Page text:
Dutch police train eagles to rip drones from the sky
Their other proposal is a safety net, but eagles may be a safer option
While many police departments are searching for new technology to counter recreational drones, Dutch authorities are looking to a bird of prey to help with the hunt.
As drones get cheaper and easier to use, they've become a bigger problem for emergency vehicles like air ambulances, who need a clear airspace to land, according the Dutch National Police.
So, for a trial, they've partnered with Guard from Above, which trains eagles and other raptors to tackle unmanned aircraft vehicles out of the sky.
"Two of the most impressive characteristics of birds of prey are their speed and their power. They use their strength and speed when they hunt: they are the masters of the air. By using our special training methods, we can teach them to intercept drones," Ben de Keijzer, Guard from Above's co-founder, said in a statement.
The Dutch company showed off the bird of prey's capabilities in a video released on Friday.
The eagle appeared to do quite well against a medium-sized drone, but IEEE Spectrum magazine cautioned that they may have more trouble against larger unmanned vehicles.
"The Dutch National Police has asked the Dutch Organization for Applied Scientific Research to research the possible impact on the birds' claws. The results are not yet known," Guard from Above wrote in the frequently asked questions section of their press release.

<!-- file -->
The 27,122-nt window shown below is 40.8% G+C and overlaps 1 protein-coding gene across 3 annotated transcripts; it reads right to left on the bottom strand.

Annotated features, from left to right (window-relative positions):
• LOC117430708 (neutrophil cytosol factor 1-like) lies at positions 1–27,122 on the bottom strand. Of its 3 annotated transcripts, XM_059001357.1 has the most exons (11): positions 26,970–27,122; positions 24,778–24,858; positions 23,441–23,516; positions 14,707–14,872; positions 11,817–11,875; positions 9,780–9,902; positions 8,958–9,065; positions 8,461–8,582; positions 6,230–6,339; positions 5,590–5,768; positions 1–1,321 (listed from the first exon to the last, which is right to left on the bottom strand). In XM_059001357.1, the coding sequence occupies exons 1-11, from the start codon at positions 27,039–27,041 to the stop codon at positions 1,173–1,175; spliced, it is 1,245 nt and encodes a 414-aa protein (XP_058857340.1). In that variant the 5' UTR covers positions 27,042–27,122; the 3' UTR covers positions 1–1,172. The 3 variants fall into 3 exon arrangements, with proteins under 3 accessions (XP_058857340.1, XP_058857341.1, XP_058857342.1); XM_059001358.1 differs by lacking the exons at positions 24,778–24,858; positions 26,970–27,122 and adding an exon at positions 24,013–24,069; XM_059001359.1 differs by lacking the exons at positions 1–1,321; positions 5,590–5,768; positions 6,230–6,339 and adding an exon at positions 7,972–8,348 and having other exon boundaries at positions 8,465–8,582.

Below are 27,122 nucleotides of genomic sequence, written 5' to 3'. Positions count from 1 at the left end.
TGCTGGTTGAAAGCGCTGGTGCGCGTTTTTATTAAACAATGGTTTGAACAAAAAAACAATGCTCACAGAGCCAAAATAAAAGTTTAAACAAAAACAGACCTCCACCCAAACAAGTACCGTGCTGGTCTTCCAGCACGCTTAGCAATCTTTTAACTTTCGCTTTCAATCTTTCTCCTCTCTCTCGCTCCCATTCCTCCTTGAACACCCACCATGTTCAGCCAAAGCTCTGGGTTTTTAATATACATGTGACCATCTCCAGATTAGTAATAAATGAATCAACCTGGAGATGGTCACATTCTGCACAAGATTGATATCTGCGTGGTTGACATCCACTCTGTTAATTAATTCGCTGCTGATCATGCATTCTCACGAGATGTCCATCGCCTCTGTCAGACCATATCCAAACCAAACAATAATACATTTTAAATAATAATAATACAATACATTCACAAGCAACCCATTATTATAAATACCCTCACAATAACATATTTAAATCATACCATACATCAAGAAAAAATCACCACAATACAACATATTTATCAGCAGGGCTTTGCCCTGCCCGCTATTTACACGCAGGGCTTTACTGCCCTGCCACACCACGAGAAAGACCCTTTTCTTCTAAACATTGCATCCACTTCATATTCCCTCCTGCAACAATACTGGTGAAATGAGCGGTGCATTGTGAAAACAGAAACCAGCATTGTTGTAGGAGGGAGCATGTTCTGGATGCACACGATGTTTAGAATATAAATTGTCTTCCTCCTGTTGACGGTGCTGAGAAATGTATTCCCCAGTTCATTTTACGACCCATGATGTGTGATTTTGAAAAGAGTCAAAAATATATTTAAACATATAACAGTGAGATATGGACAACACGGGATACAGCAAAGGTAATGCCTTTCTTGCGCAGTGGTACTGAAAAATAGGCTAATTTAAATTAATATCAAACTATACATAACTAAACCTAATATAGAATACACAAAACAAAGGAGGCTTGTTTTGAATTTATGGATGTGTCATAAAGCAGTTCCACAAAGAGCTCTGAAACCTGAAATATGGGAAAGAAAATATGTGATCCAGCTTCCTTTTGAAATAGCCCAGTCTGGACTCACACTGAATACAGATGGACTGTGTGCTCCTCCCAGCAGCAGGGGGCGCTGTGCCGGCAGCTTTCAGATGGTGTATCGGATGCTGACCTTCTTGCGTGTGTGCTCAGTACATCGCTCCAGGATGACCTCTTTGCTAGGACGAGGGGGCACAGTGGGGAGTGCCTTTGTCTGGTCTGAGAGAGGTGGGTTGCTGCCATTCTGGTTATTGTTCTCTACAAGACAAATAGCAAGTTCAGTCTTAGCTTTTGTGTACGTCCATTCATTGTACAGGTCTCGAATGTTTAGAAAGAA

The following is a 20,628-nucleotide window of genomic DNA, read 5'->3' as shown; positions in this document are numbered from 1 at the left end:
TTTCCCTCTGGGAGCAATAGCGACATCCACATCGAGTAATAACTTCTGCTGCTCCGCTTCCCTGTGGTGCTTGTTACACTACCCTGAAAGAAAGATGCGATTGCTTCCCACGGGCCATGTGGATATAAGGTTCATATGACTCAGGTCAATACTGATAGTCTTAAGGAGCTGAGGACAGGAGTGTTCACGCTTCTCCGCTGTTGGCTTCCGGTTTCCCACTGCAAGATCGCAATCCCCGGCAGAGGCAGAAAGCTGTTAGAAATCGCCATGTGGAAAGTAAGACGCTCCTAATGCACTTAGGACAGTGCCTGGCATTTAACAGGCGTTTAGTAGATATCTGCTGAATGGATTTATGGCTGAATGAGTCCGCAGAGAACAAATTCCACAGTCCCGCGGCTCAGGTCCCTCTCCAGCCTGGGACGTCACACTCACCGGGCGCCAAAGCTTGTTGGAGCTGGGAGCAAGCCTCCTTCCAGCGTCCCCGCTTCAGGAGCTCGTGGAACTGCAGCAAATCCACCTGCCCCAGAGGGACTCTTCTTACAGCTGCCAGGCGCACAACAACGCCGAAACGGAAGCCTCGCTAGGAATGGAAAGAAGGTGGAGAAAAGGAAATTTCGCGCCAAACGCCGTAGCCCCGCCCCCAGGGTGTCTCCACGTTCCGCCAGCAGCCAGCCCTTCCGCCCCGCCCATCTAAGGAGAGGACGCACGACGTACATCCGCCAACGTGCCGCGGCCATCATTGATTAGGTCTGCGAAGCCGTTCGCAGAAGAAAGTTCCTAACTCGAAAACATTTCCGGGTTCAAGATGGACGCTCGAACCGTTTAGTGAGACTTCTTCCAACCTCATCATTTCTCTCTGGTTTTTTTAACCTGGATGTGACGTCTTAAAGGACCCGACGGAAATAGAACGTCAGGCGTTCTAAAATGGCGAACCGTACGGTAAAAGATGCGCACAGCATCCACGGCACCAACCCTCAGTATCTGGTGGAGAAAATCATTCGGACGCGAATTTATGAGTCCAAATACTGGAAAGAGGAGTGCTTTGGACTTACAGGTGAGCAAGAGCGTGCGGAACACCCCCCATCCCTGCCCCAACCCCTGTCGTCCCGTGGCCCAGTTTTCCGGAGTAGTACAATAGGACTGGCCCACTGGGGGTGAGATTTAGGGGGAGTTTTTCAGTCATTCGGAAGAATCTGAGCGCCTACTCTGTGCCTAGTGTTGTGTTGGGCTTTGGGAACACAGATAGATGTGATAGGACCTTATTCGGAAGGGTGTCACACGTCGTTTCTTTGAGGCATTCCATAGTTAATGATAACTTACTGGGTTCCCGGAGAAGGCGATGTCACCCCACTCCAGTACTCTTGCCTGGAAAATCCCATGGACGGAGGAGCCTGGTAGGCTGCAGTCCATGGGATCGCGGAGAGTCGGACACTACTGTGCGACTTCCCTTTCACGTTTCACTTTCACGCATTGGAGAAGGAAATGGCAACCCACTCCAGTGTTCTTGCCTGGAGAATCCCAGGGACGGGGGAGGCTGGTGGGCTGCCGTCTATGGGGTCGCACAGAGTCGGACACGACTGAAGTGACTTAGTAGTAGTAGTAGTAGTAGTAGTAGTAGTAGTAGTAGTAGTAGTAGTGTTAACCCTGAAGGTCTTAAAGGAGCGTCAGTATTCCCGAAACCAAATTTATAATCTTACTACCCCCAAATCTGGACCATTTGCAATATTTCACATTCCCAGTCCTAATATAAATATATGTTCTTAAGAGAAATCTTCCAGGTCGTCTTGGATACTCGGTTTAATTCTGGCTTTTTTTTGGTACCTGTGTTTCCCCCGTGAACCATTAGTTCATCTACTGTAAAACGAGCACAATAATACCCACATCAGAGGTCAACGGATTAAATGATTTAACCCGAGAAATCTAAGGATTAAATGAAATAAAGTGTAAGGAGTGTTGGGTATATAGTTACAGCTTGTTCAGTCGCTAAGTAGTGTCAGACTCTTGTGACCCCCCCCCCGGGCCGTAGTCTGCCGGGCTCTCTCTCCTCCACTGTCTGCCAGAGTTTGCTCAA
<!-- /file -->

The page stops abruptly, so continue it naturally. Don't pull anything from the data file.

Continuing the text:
A similar program may be more difficult to implement in Canada, where some provinces treat varieties of eagles as protected species.
That said, eagles have been known to take down drones without much encouragement from the police.
Dutch police said that eagles are part of one of two projects they're looking to try.
The other solution is a "safety net" that would be manned by anti-drone drones. The main drawback of the net is that it's hard to predict where the drone might land, possibly creating a new danger.
"The bird sees the drone as prey and takes it to a safe area, a place where it won't be hurt by other birds or humans. We can use that in this project," Mark Weibe, Dutch National Police's innovation manager, said in a statement.
They intend to test the project during the next few months to see if using eagles to rip drones from the air with their claws is a good solution to the ongoing issue.
Other police forces have proposed similar solutions, like Tokyo's interceptor drones that carry a giant net. Another idea is to use a radio jammer that disconnects the UAV from the pilot, forcing the drone to land, according to the Verge.
Canada's had its fair share of incidents with wayward drones. Earlier this year, a drone crashed into a car in Belleville, Ont., while in August a drone nearly crashed into a seaplane over Vancouver.
Transport Canada said in early January that new regulations are coming.
Current guidelines say that they must be flown a minimum of nine kilometres away from airports, below 90 metres in the air, and 150 metres away from people, animals, buildings, and vehicles.